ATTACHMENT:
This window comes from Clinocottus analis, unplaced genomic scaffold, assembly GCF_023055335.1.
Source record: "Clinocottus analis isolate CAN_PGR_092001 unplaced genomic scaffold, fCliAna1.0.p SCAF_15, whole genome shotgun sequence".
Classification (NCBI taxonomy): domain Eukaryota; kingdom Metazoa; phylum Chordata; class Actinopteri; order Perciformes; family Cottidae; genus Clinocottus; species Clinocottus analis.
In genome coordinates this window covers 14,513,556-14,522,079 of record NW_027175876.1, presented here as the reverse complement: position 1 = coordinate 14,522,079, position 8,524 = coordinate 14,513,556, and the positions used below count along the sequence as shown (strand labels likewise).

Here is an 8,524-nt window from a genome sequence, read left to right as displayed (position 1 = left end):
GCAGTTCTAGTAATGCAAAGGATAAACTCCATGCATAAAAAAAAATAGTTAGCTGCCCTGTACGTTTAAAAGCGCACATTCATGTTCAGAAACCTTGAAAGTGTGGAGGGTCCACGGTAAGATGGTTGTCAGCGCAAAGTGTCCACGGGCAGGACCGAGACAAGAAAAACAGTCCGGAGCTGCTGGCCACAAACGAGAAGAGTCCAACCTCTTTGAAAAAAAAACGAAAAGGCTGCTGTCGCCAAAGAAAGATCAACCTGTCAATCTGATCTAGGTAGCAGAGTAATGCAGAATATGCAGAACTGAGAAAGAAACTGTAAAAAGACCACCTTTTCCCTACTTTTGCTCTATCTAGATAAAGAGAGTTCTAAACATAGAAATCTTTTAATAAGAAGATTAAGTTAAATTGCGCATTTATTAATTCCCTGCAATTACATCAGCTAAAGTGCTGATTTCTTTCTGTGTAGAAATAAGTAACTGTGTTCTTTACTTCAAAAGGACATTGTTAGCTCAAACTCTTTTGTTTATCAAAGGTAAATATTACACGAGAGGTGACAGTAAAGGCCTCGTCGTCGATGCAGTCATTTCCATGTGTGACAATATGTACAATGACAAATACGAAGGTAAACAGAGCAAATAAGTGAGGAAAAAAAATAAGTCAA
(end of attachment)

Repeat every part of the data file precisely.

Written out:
This window comes from Clinocottus analis, unplaced genomic scaffold, assembly GCF_023055335.1.
Source record: "Clinocottus analis isolate CAN_PGR_092001 unplaced genomic scaffold, fCliAna1.0.p SCAF_15, whole genome shotgun sequence".
Classification (NCBI taxonomy): domain Eukaryota; kingdom Metazoa; phylum Chordata; class Actinopteri; order Perciformes; family Cottidae; genus Clinocottus; species Clinocottus analis.
In genome coordinates this window covers 14,513,556-14,522,079 of record NW_027175876.1, presented here as the reverse complement: position 1 = coordinate 14,522,079, position 8,524 = coordinate 14,513,556, and the positions used below count along the sequence as shown (strand labels likewise).

Here is an 8,524-nt window from a genome sequence, read left to right as displayed (position 1 = left end):
GCAGTTCTAGTAATGCAAAGGATAAACTCCATGCATAAAAAAAAATAGTTAGCTGCCCTGTACGTTTAAAAGCGCACATTCATGTTCAGAAACCTTGAAAGTGTGGAGGGTCCACGGTAAGATGGTTGTCAGCGCAAAGTGTCCACGGGCAGGACCGAGACAAGAAAAACAGTCCGGAGCTGCTGGCCACAAACGAGAAGAGTCCAACCTCTTTGAAAAAAAAACGAAAAGGCTGCTGTCGCCAAAGAAAGATCAACCTGTCAATCTGATCTAGGTAGCAGAGTAATGCAGAATATGCAGAACTGAGAAAGAAACTGTAAAAAGACCACCTTTTCCCTACTTTTGCTCTATCTAGATAAAGAGAGTTCTAAACATAGAAATCTTTTAATAAGAAGATTAAGTTAAATTGCGCATTTATTAATTCCCTGCAATTACATCAGCTAAAGTGCTGATTTCTTTCTGTGTAGAAATAAGTAACTGTGTTCTTTACTTCAAAAGGACATTGTTAGCTCAAACTCTTTTGTTTATCAAAGGTAAATATTACACGAGAGGTGACAGTAAAGGCCTCGTCGTCGATGCAGTCATTTCCATGTGTGACAATATGTACAATGACAAATACGAAGGTAAACAGAGCAAATAAGTGAGGAAAAAAAATAAGTCAA